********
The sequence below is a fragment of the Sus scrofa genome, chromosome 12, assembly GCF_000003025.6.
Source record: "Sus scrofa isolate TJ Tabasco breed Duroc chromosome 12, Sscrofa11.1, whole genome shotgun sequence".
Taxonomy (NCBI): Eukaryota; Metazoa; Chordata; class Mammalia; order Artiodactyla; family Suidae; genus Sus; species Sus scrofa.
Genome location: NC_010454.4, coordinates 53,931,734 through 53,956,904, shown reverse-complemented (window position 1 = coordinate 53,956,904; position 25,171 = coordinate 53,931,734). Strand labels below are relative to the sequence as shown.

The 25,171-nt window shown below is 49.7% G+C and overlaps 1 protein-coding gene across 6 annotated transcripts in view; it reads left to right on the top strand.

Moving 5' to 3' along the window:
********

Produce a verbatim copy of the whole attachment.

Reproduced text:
The sequence below is a fragment of the Sus scrofa genome, chromosome 12, assembly GCF_000003025.6.
Source record: "Sus scrofa isolate TJ Tabasco breed Duroc chromosome 12, Sscrofa11.1, whole genome shotgun sequence".
Taxonomy (NCBI): Eukaryota; Metazoa; Chordata; class Mammalia; order Artiodactyla; family Suidae; genus Sus; species Sus scrofa.
Genome location: NC_010454.4, coordinates 53,931,734 through 53,956,904, shown reverse-complemented (window position 1 = coordinate 53,956,904; position 25,171 = coordinate 53,931,734). Strand labels below are relative to the sequence as shown.

The 25,171-nt window shown below is 49.7% G+C and overlaps 1 protein-coding gene across 6 annotated transcripts in view; it reads left to right on the top strand.

Moving 5' to 3' along the window: